International poetry star Hissa Hilal did not win the Million’s Poet finals two weeks ago. But was this because she wasn’t the best poet—or because she didn’t have a big enough family with deep enough pockets?

That’s the allegation that was aired yesterday in The National. The winner, Nasser al Ajami (pictured), was crowned the “Million’s Poet” April 7 despite being beaten on the judges’ scorecards by Hilal, who ultimately walked away with third place.

How is this possible? Because viewer voting also plays a role in selecting the Million’s Poet. And apparently Al Ajami comes from a large family, and they voted, and voted, and voted. According to The National:

At a gathering of more than 4,000 tribesmen on the outskirts of Kuwait City to celebrate their family member’s success, the consensus was that voting based on tribal allegiance was a tactic employed by many of the contestants. They just did it better.

A sheikh in the al Ajami family, Mishal bin Hethlain, helped organize and fund the campaign. I enjoyed this quote:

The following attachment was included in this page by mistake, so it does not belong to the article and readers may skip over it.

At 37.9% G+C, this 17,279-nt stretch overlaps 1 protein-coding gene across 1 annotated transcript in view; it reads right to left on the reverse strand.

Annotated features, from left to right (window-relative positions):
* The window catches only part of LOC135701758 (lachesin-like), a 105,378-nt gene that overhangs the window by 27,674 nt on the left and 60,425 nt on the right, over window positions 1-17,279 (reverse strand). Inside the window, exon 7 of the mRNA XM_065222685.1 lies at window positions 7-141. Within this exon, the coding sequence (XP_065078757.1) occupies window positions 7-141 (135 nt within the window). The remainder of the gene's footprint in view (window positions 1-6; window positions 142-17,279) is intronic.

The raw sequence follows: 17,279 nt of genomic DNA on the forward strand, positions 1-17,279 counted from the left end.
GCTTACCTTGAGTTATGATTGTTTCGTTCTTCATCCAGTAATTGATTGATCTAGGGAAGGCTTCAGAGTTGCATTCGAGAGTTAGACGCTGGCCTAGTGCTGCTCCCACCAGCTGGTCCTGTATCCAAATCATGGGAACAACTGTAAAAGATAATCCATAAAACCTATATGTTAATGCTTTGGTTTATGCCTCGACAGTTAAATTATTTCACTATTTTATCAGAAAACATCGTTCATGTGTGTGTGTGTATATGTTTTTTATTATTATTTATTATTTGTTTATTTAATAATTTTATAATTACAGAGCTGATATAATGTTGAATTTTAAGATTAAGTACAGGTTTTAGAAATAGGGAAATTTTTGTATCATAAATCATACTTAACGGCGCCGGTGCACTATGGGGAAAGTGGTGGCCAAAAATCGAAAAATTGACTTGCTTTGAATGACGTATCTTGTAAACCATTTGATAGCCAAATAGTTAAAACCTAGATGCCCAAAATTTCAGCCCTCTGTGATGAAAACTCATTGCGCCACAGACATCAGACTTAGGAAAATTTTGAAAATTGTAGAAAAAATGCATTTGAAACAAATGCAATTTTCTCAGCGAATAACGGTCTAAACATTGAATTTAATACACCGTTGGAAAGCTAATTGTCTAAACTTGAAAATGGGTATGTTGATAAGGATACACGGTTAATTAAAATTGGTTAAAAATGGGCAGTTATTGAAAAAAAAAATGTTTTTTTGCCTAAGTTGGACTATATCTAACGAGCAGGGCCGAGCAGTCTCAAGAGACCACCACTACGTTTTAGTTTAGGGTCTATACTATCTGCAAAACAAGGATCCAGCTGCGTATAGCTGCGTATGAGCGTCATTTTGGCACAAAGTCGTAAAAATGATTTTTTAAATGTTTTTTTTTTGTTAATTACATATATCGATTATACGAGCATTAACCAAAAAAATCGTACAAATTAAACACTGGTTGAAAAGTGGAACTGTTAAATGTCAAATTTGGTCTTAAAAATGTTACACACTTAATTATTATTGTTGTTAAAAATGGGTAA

“It’s like the election of a president: it’s not enough for individuals to vote,” he told The National.

He didn’t tell The National exactly how much was raised, but said “we’re talking millions” of Kuwaiti dinars. (You can look up how much that is in your currency; I’m assuming it’s more than millions of Egyptian pounds.)

As I recall, there was a similar scandal on “American Idol,” where one contestant’s supporters were accused of organizing (and perhaps buying) the vote. But I’m not sure it was quite on this scale:

The [millions of dinars were] used to raise al Ajami’s profile in the media and send bulk text messages through the country’s telecommunications companies to encourage Kuwaitis to vote.

Some tribesmen at the event said the bin Hethlain family distributed grants worth hundreds of dinars among the tribe to cover the costs of the text votes; others who attended were happy to pay out of their own pockets.

“I voted about 400 times, which cost me about 200 dinars (Dh2,550),” said Naif al Ajami, 38, a detective at the ministry of interior. He said he was keen to give his support to al Ajami because although “he isn’t my cousin, he is closely related to me.”

And the kicker, about Hissa Hilal:

Naif al Ajami said Mrs Hilal was a good poet, but “unlucky” not to come from a big family who would give her votes.